Nov 292011
 

Google is an interesting phenomena. Recently, I launched a new website for flat fee online trademark registration services.  You can find the website at www.TrademarkAccess.com. In conjunction with launching the website, I also posted a few informative internet videos about the website and how to register a trademark.  On the first day after posting, my video “Find a Trademark Attorney” made it to the first page of Google in organic searches for certain key words. However, a few days later, the video already dropped to the second page of organic Google searches.

My question to the SEO gurus out there is: Does posting content on the internet get an initial SEO bump from Google that must be maintained by interest shown by traffic and links, or do you think that the video’s drop from page 1 to page 2 is more likely a result of someone else who had been bumped from page 1 reworking their SEO to get back on top and bumping my video down to page 2?

For those that are interested, here are the videos:

 Posted by at 10:00 am
Oct 152011
 

Bloomberg Business Week reports that Actor Corbin Bernsen (of L.A. Law notoriety) filed suit in Virginia court against Innovative Legal Marketing, LLC for breach of contract. According the complaint, Innovative Legal Marketing had contracted Bernsen to act as a spokesperson for the company.  Bernsen is seeking over $660,000 for the alleged breach. The complaint alleges that the company cancelled the $1 million contract, which was originally to last five years, in June because Innovative Legal Marketing had only been successful in New York.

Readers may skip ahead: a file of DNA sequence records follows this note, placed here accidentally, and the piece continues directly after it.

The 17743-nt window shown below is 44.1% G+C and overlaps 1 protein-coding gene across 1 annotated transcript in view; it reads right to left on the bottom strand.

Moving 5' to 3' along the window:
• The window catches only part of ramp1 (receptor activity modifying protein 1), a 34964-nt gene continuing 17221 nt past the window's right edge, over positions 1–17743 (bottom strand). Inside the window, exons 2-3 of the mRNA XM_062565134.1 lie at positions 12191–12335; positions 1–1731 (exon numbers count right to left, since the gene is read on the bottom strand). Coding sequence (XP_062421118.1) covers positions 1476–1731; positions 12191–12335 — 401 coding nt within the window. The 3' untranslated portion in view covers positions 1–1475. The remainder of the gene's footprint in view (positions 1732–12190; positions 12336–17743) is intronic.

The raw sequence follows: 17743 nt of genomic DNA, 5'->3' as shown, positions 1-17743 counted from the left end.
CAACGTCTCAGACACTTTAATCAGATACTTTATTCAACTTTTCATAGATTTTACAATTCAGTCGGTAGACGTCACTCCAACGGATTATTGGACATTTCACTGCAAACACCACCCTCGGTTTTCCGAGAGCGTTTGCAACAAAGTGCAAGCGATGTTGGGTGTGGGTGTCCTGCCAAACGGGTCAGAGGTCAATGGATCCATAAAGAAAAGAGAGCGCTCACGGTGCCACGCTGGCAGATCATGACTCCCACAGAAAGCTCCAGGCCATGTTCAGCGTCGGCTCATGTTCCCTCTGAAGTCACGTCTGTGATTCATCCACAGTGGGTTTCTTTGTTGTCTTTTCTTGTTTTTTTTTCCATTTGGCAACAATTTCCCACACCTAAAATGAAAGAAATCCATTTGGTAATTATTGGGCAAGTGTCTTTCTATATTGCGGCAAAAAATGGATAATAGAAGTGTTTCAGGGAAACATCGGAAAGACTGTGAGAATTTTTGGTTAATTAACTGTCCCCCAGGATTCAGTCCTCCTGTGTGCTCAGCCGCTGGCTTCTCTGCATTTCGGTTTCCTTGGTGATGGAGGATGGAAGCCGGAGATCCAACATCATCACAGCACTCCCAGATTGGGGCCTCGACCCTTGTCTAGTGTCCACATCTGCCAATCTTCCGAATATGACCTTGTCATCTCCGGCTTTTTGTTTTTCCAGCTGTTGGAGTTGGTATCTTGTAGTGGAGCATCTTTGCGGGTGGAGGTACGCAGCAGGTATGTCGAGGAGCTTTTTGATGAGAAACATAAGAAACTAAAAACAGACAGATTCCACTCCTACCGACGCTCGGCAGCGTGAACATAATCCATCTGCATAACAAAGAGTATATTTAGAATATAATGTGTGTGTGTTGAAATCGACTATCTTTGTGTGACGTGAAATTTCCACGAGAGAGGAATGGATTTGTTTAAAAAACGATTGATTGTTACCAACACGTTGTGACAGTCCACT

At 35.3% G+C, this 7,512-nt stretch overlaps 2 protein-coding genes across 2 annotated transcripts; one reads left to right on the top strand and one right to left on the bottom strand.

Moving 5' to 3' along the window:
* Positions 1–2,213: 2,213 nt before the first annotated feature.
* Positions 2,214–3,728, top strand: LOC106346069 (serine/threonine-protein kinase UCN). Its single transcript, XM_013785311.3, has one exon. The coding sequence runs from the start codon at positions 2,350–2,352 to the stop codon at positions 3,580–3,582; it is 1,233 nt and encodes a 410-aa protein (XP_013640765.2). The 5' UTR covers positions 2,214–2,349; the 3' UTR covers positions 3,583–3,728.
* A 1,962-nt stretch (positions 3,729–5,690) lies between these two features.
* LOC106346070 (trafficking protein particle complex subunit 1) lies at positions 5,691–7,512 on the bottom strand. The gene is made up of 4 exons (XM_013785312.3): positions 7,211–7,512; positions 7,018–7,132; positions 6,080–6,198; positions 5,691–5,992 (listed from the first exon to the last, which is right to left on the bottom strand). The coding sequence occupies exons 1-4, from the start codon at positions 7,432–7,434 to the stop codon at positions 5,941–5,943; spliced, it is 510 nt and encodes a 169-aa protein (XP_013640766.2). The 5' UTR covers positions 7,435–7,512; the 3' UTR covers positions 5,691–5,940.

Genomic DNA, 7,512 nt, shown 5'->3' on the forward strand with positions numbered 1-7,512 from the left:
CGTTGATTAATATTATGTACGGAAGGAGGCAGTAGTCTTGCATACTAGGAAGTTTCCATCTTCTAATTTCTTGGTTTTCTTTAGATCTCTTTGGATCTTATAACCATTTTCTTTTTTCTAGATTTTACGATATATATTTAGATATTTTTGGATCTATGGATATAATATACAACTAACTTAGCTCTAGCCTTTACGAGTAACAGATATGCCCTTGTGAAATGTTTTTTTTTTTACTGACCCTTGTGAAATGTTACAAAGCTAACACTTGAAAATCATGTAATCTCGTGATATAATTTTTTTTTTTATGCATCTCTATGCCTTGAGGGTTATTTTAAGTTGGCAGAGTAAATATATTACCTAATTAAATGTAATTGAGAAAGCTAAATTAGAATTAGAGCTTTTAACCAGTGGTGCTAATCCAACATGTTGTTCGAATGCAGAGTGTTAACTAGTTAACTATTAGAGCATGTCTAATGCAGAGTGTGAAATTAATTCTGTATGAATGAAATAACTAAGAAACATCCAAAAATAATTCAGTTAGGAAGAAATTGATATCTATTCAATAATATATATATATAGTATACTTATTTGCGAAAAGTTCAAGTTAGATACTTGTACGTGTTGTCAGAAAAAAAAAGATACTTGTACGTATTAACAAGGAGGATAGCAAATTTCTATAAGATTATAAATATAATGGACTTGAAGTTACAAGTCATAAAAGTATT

Jan 102011
 

At common law, the general rule of invention assignment is that employees retain ownership of patents on their inventions, unless the employee was employed to invent.  (See post on Invention Assignment.) However, determining ownership of an invention at common law, e.g., who wins between the employee and employer, can be unpredictable and may involve complex factual issues relating to scope of employment, nature of the invention, and whether or not the employee used employer resources.  To avoid this uncertainty, employers have commonly used pre-invention assignment agreements.

A pre-invention assignment agreement addresses ownership of an employee’s invention before it is even invented, e.g., addresses potential innovations.  A contract having a pre-invention assignment provision typically requires the employee to assign to the employer the employee’s ownership rights in all inventions conceived or created during the course of employment.  These contract provisions are known as pre-invention assignments, because the assignment is executed at the start of employment before any invention is actually conceived.